Low power, robust, and high performance circuit design in nano-scale CMOS

Hamid Mahmoodi-Meimand, Purdue University


As the CMOS technology continues to scale down, power dissipation and robustness to leakage and process variations are becoming major obstacles for circuit design in the nano-scale regime. Due to increased density of transistors in a die and higher frequencies of operation, the power consumption is reaching cooling capacity limits. On the other hand, due to increased leakage and process variations, the predictability and therefore the design yield is threatened. In this research, we address theses issues mostly at the circuit level of abstraction. For the power issue, we focus on the clock power because in current high-performance microprocessors significant fraction of the total chip power is dissipated on clock networks. In this regard, we have proposed novel energy recovery flip-flops that enable energy recovery from the clock network, resulting in significant energy savings. For the leakage tolerance issues, a leakage-tolerant design technique for high fan-in dynamic logic circuits is presented that exhibits considerable improvement in leakage immunity as compared to the standard domino circuits. To address the emerging issues of process variations, we have developed yield estimation and enhancement techniques, particularly for SRAM caches. The developed yield models are used for proposing a statistical design approach for designing SRAM arrays in nanoscale regimes. Finally, novel circuit design techniques for low power and high performance using non-classical CMOS devices such as double-gate MOSFETs are developed. Particularly, independent gate operation of double-gate transistors is exploited for reducing power and/or improving performance.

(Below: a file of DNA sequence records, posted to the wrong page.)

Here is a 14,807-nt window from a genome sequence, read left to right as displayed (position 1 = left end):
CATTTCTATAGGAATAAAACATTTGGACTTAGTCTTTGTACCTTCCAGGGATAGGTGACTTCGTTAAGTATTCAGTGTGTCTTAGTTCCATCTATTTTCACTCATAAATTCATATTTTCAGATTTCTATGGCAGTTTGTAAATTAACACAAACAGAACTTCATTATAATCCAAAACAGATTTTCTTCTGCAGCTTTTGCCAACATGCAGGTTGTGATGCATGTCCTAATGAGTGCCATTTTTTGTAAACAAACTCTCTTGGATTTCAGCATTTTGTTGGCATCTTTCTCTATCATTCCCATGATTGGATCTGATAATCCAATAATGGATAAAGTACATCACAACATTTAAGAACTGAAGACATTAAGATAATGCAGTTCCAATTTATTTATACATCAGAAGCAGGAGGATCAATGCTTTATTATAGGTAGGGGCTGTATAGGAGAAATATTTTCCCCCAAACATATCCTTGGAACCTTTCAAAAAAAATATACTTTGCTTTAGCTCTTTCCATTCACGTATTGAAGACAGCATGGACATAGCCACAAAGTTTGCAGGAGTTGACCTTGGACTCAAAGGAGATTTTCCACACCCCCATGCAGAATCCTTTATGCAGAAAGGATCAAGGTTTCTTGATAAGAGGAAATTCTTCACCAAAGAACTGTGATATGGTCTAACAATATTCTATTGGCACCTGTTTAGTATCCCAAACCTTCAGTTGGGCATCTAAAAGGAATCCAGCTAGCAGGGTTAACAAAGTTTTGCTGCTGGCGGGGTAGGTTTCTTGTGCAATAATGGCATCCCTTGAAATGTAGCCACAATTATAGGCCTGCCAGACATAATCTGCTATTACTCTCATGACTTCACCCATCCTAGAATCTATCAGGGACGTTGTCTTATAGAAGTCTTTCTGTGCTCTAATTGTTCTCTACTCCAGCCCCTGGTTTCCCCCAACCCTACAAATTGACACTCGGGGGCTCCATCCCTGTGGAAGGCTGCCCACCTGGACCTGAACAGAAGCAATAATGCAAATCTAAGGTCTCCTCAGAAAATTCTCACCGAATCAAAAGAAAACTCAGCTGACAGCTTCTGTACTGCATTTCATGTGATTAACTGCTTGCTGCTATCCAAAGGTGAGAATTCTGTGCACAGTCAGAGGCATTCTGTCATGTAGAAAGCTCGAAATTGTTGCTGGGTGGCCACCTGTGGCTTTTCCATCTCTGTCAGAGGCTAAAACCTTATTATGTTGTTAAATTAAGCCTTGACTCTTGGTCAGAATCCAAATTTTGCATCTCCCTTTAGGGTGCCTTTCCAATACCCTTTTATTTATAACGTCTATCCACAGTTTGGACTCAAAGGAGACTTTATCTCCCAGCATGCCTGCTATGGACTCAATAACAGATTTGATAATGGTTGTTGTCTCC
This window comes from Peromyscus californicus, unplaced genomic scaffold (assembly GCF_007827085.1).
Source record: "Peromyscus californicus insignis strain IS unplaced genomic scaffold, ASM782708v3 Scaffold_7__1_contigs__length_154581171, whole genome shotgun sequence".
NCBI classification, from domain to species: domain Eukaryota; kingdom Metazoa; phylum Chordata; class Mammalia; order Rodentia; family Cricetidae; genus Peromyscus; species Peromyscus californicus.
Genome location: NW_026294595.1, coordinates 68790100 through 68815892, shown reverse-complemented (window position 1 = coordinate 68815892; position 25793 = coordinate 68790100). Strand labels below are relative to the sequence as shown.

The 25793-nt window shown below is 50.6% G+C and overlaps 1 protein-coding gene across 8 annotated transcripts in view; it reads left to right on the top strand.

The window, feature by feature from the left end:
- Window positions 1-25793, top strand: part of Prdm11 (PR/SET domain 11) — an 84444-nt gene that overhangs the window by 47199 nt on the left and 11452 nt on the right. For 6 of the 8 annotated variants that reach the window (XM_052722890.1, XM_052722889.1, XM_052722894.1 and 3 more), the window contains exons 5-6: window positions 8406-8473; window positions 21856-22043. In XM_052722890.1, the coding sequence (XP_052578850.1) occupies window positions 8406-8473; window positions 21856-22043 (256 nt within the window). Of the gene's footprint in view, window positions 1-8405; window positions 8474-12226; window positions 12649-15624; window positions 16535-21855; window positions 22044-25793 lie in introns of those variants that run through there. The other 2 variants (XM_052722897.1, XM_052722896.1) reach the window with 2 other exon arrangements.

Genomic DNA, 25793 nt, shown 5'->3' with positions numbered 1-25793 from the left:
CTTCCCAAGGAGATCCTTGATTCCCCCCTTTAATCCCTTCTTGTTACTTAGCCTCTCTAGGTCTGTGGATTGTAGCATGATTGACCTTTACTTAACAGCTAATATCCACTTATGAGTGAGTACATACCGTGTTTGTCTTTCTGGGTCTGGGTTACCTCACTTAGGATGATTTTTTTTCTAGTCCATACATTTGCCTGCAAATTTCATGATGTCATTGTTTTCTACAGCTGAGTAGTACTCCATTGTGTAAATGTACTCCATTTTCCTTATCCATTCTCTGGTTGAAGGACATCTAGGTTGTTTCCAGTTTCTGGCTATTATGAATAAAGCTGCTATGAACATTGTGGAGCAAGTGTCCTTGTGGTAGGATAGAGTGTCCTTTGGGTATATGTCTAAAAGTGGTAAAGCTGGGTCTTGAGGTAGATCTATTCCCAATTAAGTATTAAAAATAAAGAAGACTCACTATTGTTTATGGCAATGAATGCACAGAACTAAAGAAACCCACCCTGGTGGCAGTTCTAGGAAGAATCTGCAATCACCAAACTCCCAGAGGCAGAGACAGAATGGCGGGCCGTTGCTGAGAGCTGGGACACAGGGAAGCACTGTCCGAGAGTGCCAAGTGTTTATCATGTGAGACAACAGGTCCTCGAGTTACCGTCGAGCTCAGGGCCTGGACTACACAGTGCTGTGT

Roy, Purdue University.

Subject Area

Electrical engineering

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